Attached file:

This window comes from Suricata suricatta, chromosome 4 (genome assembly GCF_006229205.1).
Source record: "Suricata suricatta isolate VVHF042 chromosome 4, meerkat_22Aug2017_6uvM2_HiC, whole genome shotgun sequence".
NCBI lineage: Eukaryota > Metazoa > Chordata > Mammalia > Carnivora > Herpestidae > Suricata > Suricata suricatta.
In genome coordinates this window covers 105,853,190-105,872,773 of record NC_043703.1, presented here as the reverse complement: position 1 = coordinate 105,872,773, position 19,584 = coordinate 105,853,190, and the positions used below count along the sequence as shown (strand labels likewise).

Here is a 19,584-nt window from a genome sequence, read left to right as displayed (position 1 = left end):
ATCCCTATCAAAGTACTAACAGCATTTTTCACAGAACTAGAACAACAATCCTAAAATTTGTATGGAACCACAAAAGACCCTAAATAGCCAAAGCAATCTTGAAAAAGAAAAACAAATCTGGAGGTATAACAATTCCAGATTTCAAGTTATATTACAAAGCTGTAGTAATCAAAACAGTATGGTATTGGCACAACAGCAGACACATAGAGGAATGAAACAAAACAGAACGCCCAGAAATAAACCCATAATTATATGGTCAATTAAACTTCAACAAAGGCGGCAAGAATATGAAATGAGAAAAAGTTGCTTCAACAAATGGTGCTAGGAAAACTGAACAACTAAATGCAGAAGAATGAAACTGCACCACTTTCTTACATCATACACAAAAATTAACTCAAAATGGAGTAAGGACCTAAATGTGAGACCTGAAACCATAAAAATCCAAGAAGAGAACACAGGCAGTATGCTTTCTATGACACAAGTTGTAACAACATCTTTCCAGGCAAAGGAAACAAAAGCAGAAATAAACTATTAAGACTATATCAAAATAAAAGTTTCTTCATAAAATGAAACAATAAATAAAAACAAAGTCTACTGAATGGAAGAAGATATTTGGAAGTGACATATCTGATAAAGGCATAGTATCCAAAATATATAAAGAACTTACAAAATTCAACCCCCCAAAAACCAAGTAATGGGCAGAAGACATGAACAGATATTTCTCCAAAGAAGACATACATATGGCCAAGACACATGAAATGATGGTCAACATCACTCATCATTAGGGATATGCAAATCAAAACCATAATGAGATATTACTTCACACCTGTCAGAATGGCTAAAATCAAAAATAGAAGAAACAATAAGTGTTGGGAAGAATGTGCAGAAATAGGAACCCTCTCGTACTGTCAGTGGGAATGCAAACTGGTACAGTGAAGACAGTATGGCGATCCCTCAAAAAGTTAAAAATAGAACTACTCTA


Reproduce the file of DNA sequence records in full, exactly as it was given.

This window comes from Suricata suricatta, chromosome 4 (genome assembly GCF_006229205.1).
Source record: "Suricata suricatta isolate VVHF042 chromosome 4, meerkat_22Aug2017_6uvM2_HiC, whole genome shotgun sequence".
NCBI lineage: Eukaryota > Metazoa > Chordata > Mammalia > Carnivora > Herpestidae > Suricata > Suricata suricatta.
In genome coordinates this window covers 105,853,190-105,872,773 of record NC_043703.1, presented here as the reverse complement: position 1 = coordinate 105,872,773, position 19,584 = coordinate 105,853,190, and the positions used below count along the sequence as shown (strand labels likewise).

Here is a 19,584-nt window from a genome sequence, read left to right as displayed (position 1 = left end):
ATCCCTATCAAAGTACTAACAGCATTTTTCACAGAACTAGAACAACAATCCTAAAATTTGTATGGAACCACAAAAGACCCTAAATAGCCAAAGCAATCTTGAAAAAGAAAAACAAATCTGGAGGTATAACAATTCCAGATTTCAAGTTATATTACAAAGCTGTAGTAATCAAAACAGTATGGTATTGGCACAACAGCAGACACATAGAGGAATGAAACAAAACAGAACGCCCAGAAATAAACCCATAATTATATGGTCAATTAAACTTCAACAAAGGCGGCAAGAATATGAAATGAGAAAAAGTTGCTTCAACAAATGGTGCTAGGAAAACTGAACAACTAAATGCAGAAGAATGAAACTGCACCACTTTCTTACATCATACACAAAAATTAACTCAAAATGGAGTAAGGACCTAAATGTGAGACCTGAAACCATAAAAATCCAAGAAGAGAACACAGGCAGTATGCTTTCTATGACACAAGTTGTAACAACATCTTTCCAGGCAAAGGAAACAAAAGCAGAAATAAACTATTAAGACTATATCAAAATAAAAGTTTCTTCATAAAATGAAACAATAAATAAAAACAAAGTCTACTGAATGGAAGAAGATATTTGGAAGTGACATATCTGATAAAGGCATAGTATCCAAAATATATAAAGAACTTACAAAATTCAACCCCCCAAAAACCAAGTAATGGGCAGAAGACATGAACAGATATTTCTCCAAAGAAGACATACATATGGCCAAGACACATGAAATGATGGTCAACATCACTCATCATTAGGGATATGCAAATCAAAACCATAATGAGATATTACTTCACACCTGTCAGAATGGCTAAAATCAAAAATAGAAGAAACAATAAGTGTTGGGAAGAATGTGCAGAAATAGGAACCCTCTCGTACTGTCAGTGGGAATGCAAACTGGTACAGTGAAGACAGTATGGCGATCCCTCAAAAAGTTAAAAATAGAACTACTCTA